The Cast of a Hand
At dawn on the outskirts of Paris in 1869, Hortense Kinck lies buried alive and surrounded by five of her children. Violently attacked, tormented and trapped, she sifts through the truths and deceits of her marriage to self-made industrialist, Jean Kinck. Why had he lied?
France, snug in the prosperity of Napoleon III’s Second Empire, is shocked by the vicious destruction of the bourgeois Kinck family. Under pressure from his superiors, the Chief of Police, Monsieur Claude, must unravel the baffling connections between the family and a mysterious young man, Jean-Baptiste Troppmann, a cold case, a famous palmist and France’s rising tide of dissatisfaction with the Emperor Napoleon III.
The Cast of a Hand is an unforgettable love story and a murder mystery based on one of the most shocking crimes of 19th century Paris. GS Johnston’s razor sharp prose interweaves and cross-pollinates the two narratives, both desperately trying to arrive at the truth.
To Read or Not to Read - guest post by author Greg Johnston
One of the greatest pieces of advice I’ve ever been given was that I owed it to myself to read. At the time, I didn’t understand why and being so diffident to authority I would never have had the courage to ask. But I did obey and read. Harry the Dirty Dog led to The Famous Five, The Guns of Navarone to Great Expectations, Middlemarch to Bridget Jones Diary. Whilst I don’t know what the person meant exactly, when I offer this sage advice to others, I want people to experience taking up other subjective positions. Through reading fiction, I’ve an understanding and insight into other lives in disparate times and places. I’ve been an Afro-American woman who murdered her child so she wouldn’t endure slavery. A young tom-boy in the syrupy language of Southern USA confronting every type of bigotry. I’ve been a 14thC Franciscan novice, touched for the very first time in a wealthy Italian abbey.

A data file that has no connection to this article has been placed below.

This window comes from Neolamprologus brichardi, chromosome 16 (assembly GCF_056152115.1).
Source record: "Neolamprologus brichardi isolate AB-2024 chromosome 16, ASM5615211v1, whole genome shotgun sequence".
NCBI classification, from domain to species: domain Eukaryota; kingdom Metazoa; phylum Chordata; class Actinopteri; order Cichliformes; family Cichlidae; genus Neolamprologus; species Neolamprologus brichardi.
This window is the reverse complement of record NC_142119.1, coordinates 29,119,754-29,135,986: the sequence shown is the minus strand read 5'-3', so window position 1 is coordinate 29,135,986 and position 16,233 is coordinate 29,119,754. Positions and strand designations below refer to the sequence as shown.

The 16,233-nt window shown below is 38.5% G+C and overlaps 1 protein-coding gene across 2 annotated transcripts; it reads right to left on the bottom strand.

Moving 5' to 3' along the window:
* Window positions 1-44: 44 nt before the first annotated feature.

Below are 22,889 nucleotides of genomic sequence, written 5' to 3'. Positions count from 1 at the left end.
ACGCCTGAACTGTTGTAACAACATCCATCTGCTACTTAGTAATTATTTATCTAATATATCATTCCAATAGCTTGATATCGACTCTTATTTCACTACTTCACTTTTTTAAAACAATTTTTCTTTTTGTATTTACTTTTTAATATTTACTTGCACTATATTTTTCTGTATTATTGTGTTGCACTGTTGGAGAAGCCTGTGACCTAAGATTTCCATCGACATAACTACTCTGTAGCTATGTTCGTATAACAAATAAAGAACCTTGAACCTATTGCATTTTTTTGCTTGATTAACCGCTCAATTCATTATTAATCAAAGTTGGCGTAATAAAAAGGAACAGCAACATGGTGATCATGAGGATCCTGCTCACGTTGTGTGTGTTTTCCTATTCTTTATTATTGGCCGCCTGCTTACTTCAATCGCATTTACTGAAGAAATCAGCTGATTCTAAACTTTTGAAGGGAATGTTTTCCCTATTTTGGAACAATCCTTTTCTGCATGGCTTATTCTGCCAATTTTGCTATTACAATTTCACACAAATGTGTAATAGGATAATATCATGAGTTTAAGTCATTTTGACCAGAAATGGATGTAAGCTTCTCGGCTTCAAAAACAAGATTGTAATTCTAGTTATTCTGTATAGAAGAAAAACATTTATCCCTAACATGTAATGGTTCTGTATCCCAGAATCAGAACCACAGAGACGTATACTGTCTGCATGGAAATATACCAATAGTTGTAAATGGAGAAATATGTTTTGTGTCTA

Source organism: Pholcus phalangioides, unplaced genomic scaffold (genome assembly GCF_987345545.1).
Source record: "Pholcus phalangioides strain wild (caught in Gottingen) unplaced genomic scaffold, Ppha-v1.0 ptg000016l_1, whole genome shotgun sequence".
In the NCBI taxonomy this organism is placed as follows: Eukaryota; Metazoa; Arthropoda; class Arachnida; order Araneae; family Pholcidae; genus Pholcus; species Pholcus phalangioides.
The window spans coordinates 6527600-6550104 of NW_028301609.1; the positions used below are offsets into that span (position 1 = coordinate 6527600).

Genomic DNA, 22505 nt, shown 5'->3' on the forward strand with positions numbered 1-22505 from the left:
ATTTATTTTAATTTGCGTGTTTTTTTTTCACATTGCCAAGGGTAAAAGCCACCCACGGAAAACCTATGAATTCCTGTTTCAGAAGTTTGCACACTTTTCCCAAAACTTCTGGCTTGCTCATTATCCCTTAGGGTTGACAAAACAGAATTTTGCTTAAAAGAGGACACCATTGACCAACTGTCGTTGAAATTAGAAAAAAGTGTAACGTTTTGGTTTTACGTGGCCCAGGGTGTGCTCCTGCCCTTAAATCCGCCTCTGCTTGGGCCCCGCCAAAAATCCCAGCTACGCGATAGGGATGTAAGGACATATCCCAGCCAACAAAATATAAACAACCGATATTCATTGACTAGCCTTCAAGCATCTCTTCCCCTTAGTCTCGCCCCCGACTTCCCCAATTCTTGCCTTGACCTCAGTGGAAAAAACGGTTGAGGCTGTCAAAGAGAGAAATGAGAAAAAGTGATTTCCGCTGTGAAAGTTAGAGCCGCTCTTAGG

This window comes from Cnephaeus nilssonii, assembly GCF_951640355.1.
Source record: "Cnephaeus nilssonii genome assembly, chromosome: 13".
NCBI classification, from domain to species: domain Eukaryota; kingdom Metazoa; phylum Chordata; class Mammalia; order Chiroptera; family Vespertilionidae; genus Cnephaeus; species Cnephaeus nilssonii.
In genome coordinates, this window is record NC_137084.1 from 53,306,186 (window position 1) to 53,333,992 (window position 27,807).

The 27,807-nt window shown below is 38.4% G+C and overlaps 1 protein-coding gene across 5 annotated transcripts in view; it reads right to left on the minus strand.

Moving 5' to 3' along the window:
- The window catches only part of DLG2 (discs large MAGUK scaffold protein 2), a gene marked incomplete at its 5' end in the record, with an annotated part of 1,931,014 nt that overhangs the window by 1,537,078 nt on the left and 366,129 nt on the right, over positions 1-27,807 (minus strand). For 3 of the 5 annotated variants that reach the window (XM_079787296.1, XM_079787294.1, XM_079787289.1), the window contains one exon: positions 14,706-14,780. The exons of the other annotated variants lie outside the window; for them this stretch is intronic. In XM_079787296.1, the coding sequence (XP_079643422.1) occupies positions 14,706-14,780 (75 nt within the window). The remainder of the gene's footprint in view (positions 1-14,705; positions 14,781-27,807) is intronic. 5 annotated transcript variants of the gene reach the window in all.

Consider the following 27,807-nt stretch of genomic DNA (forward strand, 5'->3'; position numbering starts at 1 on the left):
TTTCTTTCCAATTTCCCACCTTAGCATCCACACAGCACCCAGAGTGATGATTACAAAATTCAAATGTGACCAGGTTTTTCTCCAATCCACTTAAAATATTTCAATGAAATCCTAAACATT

Imagine not being able to read?
With this question in mind, I approached the major female character of my new novel, The Cast of a Hand. Hortense Kinck (née Roussell) was born on the 31st of June 1827 (this isn’t a typo, it’s on her birth certificate) to a family in Tourcoing, Nord-Pas-de-Calais. Far from her usual ken, at dawn on the outskirts of Paris in 1869, Hortense was found buried alive and surrounded by five of her children. The attack had been violent and sustained.
Initial research sources repeatedly stressed she was illiterate. As my research plodded on, I found her marriage certificate to Jean Kinck, a self-made industrialist who had moved to the area of Nord-Pas-de-Calais from Alsace. When she married Kinck, she signed the certificate with a bold X. This suggested she was in fact illiterate. But interestingly, the certificate listed her as a seamstress.
During the Second Empire, the area around Tourcoing and Roubaix was full of mills churning out endless metres of fabric, one of the major industries of the area. So rather than working in a mill, as her father did, she worked in a business, a producer turning the fabric of the area to clothing. How she followed directions or read patterns I don’t know but she was 25 when she married, indicating a possible decade of work. Clearly she worked to some level of proficiency. Did her lack of literacy really impede her life?
But I think as I grew closer to some version of Hortense, it was clear she could not “read” her husband. In the initial, limerance-flush of marriage, she probably had to do as she had always done – accept people at face value, on other people’s recommendations and trust. But after nearly 20 years of marriage and the rush of seven children (one boy died in infancy) when her husband started to change and refused to explain why, she was unable to “read” and understand.
The new business Jean had become involved in was outside Hortense’s experience, outside her list of words, outside her subjective experiences. In many ways, Jean deluded her, took advantage of her naiveté until it was too late and he realized, perhaps, that he had deluded himself as well.